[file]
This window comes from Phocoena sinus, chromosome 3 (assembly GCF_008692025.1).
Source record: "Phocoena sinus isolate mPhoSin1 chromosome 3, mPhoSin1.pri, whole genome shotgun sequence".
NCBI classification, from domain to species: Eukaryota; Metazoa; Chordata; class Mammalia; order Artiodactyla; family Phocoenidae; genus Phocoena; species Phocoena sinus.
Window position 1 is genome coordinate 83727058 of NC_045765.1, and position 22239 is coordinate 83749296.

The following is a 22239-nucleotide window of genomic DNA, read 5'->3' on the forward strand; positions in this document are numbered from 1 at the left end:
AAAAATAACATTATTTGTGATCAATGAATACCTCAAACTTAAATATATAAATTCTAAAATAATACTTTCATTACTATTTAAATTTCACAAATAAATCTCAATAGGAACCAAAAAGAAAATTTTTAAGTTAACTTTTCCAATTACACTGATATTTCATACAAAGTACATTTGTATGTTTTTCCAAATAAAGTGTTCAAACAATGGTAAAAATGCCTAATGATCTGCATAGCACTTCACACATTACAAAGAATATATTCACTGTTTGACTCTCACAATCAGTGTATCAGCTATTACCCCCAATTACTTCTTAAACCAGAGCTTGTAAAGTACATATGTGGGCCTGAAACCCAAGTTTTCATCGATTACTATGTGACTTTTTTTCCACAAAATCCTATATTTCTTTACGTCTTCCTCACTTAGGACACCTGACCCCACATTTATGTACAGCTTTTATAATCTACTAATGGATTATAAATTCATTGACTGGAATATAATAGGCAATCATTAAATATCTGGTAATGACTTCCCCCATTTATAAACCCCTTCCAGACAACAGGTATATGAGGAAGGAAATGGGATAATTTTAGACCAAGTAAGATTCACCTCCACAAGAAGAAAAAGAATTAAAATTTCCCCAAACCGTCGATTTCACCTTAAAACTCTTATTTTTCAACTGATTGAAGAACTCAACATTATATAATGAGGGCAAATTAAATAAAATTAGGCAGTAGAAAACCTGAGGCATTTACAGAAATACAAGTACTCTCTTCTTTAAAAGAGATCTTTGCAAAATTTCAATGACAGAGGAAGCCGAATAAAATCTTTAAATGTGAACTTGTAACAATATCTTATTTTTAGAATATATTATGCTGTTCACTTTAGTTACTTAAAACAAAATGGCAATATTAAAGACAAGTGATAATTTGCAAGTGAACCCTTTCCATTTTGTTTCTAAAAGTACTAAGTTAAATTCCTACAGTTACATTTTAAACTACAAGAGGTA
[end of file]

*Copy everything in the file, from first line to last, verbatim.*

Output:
This window comes from Phocoena sinus, chromosome 3 (assembly GCF_008692025.1).
Source record: "Phocoena sinus isolate mPhoSin1 chromosome 3, mPhoSin1.pri, whole genome shotgun sequence".
NCBI classification, from domain to species: Eukaryota; Metazoa; Chordata; class Mammalia; order Artiodactyla; family Phocoenidae; genus Phocoena; species Phocoena sinus.
Window position 1 is genome coordinate 83727058 of NC_045765.1, and position 22239 is coordinate 83749296.

The following is a 22239-nucleotide window of genomic DNA, read 5'->3' on the forward strand; positions in this document are numbered from 1 at the left end:
AAAAATAACATTATTTGTGATCAATGAATACCTCAAACTTAAATATATAAATTCTAAAATAATACTTTCATTACTATTTAAATTTCACAAATAAATCTCAATAGGAACCAAAAAGAAAATTTTTAAGTTAACTTTTCCAATTACACTGATATTTCATACAAAGTACATTTGTATGTTTTTCCAAATAAAGTGTTCAAACAATGGTAAAAATGCCTAATGATCTGCATAGCACTTCACACATTACAAAGAATATATTCACTGTTTGACTCTCACAATCAGTGTATCAGCTATTACCCCCAATTACTTCTTAAACCAGAGCTTGTAAAGTACATATGTGGGCCTGAAACCCAAGTTTTCATCGATTACTATGTGACTTTTTTTCCACAAAATCCTATATTTCTTTACGTCTTCCTCACTTAGGACACCTGACCCCACATTTATGTACAGCTTTTATAATCTACTAATGGATTATAAATTCATTGACTGGAATATAATAGGCAATCATTAAATATCTGGTAATGACTTCCCCCATTTATAAACCCCTTCCAGACAACAGGTATATGAGGAAGGAAATGGGATAATTTTAGACCAAGTAAGATTCACCTCCACAAGAAGAAAAAGAATTAAAATTTCCCCAAACCGTCGATTTCACCTTAAAACTCTTATTTTTCAACTGATTGAAGAACTCAACATTATATAATGAGGGCAAATTAAATAAAATTAGGCAGTAGAAAACCTGAGGCATTTACAGAAATACAAGTACTCTCTTCTTTAAAAGAGATCTTTGCAAAATTTCAATGACAGAGGAAGCCGAATAAAATCTTTAAATGTGAACTTGTAACAATATCTTATTTTTAGAATATATTATGCTGTTCACTTTAGTTACTTAAAACAAAATGGCAATATTAAAGACAAGTGATAATTTGCAAGTGAACCCTTTCCATTTTGTTTCTAAAAGTACTAAGTTAAATTCCTACAGTTACATTTTAAACTACAAGAGGTA